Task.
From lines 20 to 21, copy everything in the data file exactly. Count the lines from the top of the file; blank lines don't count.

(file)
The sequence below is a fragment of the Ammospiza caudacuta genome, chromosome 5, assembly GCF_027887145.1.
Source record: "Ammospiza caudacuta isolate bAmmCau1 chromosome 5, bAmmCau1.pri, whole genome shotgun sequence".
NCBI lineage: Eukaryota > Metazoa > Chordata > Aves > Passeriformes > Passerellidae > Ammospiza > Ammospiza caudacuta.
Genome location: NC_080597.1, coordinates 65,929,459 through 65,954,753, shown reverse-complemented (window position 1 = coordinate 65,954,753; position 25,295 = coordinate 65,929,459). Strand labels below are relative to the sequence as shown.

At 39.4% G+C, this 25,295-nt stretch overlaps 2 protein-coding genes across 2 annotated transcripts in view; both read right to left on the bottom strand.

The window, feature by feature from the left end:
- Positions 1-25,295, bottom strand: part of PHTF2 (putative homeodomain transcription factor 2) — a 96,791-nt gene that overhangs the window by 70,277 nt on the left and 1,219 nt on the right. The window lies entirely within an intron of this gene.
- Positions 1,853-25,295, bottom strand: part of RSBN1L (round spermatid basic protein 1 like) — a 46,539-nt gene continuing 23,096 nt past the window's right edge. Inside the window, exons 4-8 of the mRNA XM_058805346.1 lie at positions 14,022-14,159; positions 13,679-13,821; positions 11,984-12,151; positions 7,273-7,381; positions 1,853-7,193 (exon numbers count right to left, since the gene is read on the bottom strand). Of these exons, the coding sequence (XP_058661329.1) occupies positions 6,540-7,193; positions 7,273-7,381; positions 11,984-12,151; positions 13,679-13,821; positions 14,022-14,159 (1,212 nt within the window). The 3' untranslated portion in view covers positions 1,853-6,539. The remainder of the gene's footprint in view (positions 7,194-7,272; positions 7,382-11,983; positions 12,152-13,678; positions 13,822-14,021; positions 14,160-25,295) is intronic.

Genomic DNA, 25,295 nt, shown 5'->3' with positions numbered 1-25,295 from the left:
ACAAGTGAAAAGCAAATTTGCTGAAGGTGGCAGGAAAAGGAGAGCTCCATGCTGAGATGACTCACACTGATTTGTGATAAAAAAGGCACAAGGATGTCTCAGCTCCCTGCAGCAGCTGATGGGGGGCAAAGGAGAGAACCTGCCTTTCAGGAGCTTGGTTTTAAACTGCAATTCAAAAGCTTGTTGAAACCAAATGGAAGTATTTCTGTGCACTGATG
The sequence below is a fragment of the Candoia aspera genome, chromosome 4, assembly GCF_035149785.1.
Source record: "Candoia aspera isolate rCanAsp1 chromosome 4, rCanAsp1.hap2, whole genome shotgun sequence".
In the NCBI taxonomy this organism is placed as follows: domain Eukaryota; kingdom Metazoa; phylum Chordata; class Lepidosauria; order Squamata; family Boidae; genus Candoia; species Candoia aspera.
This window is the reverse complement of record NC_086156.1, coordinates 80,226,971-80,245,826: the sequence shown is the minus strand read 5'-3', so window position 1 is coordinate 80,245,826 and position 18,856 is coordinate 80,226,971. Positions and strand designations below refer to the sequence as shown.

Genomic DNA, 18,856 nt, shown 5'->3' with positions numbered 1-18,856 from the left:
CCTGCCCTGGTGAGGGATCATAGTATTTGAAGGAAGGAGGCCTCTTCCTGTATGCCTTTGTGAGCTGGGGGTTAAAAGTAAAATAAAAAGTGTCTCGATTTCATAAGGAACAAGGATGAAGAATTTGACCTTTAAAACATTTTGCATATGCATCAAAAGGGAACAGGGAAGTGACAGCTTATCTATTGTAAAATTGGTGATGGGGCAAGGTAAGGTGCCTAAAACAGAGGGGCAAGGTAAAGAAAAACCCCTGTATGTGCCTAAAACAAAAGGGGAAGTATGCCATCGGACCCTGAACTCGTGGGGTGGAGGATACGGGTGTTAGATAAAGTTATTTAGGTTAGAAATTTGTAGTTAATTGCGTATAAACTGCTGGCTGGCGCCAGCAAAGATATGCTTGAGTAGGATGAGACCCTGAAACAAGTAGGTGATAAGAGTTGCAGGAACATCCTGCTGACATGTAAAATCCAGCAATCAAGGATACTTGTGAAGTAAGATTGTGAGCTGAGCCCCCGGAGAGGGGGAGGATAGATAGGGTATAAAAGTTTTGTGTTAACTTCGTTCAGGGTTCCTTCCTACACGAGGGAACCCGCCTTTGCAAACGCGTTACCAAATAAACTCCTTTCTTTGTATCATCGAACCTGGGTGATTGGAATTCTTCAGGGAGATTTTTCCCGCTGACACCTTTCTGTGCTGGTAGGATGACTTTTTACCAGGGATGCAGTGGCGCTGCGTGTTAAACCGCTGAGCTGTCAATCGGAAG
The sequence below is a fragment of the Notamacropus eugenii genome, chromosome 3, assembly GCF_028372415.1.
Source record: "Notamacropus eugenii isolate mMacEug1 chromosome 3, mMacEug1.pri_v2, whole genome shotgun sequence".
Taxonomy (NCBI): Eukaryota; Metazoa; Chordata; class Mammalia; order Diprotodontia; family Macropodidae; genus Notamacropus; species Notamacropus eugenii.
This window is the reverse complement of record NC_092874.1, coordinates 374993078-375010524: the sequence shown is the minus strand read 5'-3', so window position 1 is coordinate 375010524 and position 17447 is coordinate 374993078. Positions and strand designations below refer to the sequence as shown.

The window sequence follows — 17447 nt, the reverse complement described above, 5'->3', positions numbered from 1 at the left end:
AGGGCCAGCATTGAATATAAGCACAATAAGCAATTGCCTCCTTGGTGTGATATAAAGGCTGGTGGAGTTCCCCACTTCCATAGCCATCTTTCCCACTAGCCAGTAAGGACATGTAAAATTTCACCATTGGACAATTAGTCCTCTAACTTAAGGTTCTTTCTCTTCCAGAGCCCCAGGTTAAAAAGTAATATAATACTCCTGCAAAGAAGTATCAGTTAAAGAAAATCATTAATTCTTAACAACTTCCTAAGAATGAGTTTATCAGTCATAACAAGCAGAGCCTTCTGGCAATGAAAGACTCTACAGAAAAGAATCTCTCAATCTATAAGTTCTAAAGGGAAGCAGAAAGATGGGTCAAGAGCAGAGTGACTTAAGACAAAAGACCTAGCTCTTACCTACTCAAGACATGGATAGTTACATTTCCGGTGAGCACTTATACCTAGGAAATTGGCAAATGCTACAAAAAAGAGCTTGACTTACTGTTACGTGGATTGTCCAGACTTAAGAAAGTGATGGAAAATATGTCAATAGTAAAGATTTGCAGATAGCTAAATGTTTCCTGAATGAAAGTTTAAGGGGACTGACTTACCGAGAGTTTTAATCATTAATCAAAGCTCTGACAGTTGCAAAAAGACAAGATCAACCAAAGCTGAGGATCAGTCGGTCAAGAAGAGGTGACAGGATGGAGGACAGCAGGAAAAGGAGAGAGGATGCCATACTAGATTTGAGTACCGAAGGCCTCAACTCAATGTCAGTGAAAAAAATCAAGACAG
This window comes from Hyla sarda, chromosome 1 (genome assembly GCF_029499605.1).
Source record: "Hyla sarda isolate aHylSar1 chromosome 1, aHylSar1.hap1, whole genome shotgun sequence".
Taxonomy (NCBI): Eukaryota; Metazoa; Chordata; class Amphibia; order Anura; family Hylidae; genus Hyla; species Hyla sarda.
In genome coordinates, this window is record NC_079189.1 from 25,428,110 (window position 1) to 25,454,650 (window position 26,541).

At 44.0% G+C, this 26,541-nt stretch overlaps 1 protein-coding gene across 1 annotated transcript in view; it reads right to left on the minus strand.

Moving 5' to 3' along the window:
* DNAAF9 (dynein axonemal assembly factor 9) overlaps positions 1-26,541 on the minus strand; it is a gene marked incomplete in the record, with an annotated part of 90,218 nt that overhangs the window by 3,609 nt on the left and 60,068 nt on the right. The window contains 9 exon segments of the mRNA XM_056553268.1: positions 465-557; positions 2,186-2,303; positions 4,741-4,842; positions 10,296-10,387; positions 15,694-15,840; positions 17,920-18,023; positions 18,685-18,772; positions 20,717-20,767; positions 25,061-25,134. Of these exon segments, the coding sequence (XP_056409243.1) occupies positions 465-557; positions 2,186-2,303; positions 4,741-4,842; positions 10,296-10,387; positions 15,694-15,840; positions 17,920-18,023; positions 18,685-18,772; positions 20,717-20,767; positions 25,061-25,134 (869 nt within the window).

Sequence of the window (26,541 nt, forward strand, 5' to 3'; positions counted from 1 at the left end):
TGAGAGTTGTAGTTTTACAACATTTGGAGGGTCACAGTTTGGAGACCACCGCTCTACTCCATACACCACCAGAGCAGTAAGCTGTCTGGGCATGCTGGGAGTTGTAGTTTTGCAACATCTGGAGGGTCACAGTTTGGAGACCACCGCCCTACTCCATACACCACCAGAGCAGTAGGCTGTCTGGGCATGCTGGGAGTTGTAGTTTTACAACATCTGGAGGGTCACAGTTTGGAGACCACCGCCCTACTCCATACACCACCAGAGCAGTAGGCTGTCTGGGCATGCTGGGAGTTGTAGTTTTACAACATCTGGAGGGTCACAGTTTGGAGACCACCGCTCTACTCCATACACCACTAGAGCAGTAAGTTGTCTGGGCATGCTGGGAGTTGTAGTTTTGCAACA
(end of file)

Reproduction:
This window is the reverse complement of record NC_092874.1, coordinates 374993078-375010524: the sequence shown is the minus strand read 5'-3', so window position 1 is coordinate 375010524 and position 17447 is coordinate 374993078. Positions and strand designations below refer to the sequence as shown.

The window sequence follows — 17447 nt, the reverse complement described above, 5'->3', positions numbered from 1 at the left end: